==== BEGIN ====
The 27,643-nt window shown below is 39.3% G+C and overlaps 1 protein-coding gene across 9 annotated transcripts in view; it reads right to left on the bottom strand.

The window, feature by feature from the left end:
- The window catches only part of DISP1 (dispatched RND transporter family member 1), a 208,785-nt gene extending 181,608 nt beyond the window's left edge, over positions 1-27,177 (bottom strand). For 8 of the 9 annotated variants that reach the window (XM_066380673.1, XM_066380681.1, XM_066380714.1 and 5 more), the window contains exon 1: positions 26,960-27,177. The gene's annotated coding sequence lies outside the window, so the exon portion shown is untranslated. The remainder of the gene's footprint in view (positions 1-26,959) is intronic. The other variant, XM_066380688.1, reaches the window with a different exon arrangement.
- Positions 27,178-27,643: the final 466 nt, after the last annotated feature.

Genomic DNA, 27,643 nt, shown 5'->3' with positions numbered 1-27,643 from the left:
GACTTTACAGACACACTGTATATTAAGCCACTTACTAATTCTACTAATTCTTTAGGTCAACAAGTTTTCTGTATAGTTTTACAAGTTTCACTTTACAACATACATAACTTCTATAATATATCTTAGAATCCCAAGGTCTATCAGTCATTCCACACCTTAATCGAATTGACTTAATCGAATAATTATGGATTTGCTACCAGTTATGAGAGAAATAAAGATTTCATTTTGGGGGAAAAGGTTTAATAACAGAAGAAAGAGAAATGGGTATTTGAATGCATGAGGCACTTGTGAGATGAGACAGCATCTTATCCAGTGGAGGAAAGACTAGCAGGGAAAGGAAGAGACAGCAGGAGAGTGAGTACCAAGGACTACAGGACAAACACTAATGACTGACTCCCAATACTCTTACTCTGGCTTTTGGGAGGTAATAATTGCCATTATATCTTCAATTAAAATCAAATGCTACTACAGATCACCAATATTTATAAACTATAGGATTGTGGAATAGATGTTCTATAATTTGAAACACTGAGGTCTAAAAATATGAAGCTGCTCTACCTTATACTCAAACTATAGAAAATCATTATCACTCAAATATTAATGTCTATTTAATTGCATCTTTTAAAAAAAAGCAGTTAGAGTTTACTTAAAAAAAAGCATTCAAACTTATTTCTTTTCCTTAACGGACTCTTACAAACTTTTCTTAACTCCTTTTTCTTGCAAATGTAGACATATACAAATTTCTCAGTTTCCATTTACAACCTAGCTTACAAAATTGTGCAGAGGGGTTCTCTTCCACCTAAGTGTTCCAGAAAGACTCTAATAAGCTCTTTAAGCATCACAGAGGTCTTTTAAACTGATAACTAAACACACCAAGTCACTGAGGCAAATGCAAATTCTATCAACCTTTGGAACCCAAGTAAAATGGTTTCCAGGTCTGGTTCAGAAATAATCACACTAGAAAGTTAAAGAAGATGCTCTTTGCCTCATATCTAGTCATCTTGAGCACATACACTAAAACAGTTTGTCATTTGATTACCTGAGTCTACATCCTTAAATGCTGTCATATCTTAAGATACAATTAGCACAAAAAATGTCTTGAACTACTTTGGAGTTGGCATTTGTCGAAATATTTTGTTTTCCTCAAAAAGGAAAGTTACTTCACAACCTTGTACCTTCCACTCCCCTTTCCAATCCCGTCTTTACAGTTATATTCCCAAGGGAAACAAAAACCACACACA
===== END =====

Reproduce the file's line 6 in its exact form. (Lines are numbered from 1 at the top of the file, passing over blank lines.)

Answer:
GACTTTACAGACACACTGTATATTAAGCCACTTACTAATTCTACTAATTCTTTAGGTCAACAAGTTTTCTGTATAGTTTTACAAGTTTCACTTTACAACATACATAACTTCTATAATATATCTTAGAATCCCAAGGTCTATCAGTCATTCCACACCTTAATCGAATTGACTTAATCGAATAATTATGGATTTGCTACCAGTTATGAGAGAAATAAAGATTTCATTTTGGGGGAAAAGGTTTAATAACAGAAGAAAGAGAAATGGGTATTTGAATGCATGAGGCACTTGTGAGATGAGACAGCATCTTATCCAGTGGAGGAAAGACTAGCAGGGAAAGGAAGAGACAGCAGGAGAGTGAGTACCAAGGACTACAGGACAAACACTAATGACTGACTCCCAATACTCTTACTCTGGCTTTTGGGAGGTAATAATTGCCATTATATCTTCAATTAAAATCAAATGCTACTACAGATCACCAATATTTATAAACTATAGGATTGTGGAATAGATGTTCTATAATTTGAAACACTGAGGTCTAAAAATATGAAGCTGCTCTACCTTATACTCAAACTATAGAAAATCATTATCACTCAAATATTAATGTCTATTTAATTGCATCTTTTAAAAAAAAGCAGTTAGAGTTTACTTAAAAAAAAGCATTCAAACTTATTTCTTTTCCTTAACGGACTCTTACAAACTTTTCTTAACTCCTTTTTCTTGCAAATGTAGACATATACAAATTTCTCAGTTTCCATTTACAACCTAGCTTACAAAATTGTGCAGAGGGGTTCTCTTCCACCTAAGTGTTCCAGAAAGACTCTAATAAGCTCTTTAAGCATCACAGAGGTCTTTTAAACTGATAACTAAACACACCAAGTCACTGAGGCAAATGCAAATTCTATCAACCTTTGGAACCCAAGTAAAATGGTTTCCAGGTCTGGTTCAGAAATAATCACACTAGAAAGTTAAAGAAGATGCTCTTTGCCTCATATCTAGTCATCTTGAGCACATACACTAAAACAGTTTGTCATTTGATTACCTGAGTCTACATCCTTAAATGCTGTCATATCTTAAGATACAATTAGCACAAAAAATGTCTTGAACTACTTTGGAGTTGGCATTTGTCGAAATATTTTGTTTTCCTCAAAAAGGAAAGTTACTTCACAACCTTGTACCTTCCACTCCCCTTTCCAATCCCGTCTTTACAGTTATATTCCCAAGGGAAACAAAAACCACACACA